Scratch Here: Collaborating with Kids to Develop the Next Generation of Creative Software
Scratch launched in 2007 as a tool for kids to create their own interactive stories, games, animations, music and more. Since then, the program has been translated into nine languages and is used in schools, after-school programs and libraries, as well as at home.
Scratch teaches kids to “think creatively, reason systematically, and work collaboratively,” says Resnick, director of the Lifelong Kindergarten Group at MIT’s Media Lab.
“Over the last few years,” he adds, “we’ve had hundreds of thousands of kids share more than a million projects on the website. But we also get lots of requests from those kids for new features … so we really want to work with the community to open up the next generation of Scratch to open up even more possibilities for kids to share and collaborate.”
Like Lego bricks, Scratch makes it possible for kids to add to and build on each other’s work. It also encourages kids to experiment—and to fail, and they learn as they go through the cycle of trial and error. Just as important, says Resnick, is their ability to learn how to make something “that’s of interest to a community.”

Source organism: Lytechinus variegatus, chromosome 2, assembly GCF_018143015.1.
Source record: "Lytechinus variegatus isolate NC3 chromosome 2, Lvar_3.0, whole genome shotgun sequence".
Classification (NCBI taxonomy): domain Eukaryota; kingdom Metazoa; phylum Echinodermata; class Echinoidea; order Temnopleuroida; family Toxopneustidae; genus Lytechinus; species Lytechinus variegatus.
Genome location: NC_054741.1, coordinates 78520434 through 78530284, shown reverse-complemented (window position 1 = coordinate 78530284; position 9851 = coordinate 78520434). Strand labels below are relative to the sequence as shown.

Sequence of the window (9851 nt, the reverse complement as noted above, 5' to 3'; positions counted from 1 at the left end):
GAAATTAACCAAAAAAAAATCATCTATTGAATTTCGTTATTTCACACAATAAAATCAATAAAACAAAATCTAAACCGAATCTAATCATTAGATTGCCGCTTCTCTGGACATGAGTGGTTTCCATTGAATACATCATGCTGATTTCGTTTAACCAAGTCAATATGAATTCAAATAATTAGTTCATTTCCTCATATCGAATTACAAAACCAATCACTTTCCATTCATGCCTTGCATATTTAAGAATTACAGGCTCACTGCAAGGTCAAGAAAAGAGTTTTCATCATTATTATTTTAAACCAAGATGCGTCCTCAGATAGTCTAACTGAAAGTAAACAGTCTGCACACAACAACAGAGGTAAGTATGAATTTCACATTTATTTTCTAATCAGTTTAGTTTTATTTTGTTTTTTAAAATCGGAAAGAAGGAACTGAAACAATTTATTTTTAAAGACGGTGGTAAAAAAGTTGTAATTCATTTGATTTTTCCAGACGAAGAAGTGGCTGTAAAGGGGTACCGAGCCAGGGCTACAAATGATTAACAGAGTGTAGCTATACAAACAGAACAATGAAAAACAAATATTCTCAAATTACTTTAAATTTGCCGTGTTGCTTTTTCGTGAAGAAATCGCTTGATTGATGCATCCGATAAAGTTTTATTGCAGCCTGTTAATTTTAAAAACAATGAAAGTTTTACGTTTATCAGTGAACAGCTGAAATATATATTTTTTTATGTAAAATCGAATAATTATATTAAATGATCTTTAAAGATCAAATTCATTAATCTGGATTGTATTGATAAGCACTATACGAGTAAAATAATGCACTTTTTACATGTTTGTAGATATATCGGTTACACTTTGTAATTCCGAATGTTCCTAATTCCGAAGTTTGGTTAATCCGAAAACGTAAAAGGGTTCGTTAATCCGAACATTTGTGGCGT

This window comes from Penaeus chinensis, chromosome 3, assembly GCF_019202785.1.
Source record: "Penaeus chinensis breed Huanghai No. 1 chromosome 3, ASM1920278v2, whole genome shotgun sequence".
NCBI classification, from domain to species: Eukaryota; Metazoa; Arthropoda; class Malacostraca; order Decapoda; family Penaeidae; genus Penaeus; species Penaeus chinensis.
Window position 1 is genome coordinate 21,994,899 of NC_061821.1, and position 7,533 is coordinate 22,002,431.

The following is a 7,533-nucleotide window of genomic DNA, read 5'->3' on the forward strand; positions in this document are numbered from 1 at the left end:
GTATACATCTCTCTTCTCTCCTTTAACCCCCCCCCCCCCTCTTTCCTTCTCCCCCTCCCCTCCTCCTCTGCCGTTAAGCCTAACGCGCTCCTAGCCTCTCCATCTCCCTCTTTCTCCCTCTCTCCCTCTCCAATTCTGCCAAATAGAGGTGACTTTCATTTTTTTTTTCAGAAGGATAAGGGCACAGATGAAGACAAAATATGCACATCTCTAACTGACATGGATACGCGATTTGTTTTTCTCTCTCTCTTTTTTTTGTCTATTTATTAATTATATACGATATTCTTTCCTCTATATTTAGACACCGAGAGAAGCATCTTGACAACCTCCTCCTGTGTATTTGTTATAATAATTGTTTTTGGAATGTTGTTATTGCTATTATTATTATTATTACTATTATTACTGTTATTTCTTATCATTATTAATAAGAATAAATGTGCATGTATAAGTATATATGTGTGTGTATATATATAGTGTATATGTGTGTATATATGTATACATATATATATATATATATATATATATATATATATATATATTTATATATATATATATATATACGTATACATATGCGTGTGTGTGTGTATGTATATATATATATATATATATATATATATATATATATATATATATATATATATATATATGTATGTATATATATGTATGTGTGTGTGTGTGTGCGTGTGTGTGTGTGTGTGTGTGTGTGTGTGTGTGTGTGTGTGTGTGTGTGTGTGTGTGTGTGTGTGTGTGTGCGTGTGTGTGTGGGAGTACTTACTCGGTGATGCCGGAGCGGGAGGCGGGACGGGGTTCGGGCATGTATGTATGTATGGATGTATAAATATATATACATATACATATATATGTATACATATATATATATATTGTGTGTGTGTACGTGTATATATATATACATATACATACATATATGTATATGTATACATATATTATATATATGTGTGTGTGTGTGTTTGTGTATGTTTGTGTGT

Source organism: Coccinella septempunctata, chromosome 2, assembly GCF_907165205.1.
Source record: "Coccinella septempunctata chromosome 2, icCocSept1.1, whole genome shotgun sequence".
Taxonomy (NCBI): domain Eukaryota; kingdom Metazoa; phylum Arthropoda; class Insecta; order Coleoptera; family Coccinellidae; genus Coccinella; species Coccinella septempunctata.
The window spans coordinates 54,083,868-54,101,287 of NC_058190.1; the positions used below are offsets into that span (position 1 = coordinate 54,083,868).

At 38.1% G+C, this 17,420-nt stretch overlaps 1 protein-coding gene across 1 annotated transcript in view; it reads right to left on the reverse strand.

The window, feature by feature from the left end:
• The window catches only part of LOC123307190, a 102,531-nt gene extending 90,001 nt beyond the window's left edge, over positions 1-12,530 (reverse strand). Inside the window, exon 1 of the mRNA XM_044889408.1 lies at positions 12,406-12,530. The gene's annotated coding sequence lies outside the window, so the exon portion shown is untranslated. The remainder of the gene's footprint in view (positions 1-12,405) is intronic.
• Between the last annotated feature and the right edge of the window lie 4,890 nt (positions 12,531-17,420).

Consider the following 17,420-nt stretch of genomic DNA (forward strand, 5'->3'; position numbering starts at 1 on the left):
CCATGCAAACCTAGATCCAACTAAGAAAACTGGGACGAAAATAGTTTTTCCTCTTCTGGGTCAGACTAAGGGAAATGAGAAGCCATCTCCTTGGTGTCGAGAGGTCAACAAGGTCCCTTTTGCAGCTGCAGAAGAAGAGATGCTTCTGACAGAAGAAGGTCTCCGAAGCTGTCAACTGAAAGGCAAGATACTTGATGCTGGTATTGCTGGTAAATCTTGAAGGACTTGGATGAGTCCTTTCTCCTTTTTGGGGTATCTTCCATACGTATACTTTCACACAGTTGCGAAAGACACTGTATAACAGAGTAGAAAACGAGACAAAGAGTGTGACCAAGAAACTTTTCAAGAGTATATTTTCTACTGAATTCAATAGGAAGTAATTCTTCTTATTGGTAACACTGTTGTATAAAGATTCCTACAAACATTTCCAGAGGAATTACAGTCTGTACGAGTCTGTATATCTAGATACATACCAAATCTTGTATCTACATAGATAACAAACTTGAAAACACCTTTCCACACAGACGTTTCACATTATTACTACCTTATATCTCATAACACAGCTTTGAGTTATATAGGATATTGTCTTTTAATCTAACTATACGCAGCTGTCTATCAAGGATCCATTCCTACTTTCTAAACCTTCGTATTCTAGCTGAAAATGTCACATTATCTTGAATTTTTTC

With the Learning Lab award, Scratch will expand opportunities for young people to participate in the community aspect of the site – to share ideas, collaborate and remix projects—and to integrate projects into social media tools.
“With Scratch, we want to give kids the ability to develop their own voice, to be inspired by what others do, but then put their own mark on it, to express themselves and share their own ideas with others in the world,” says Resnick.
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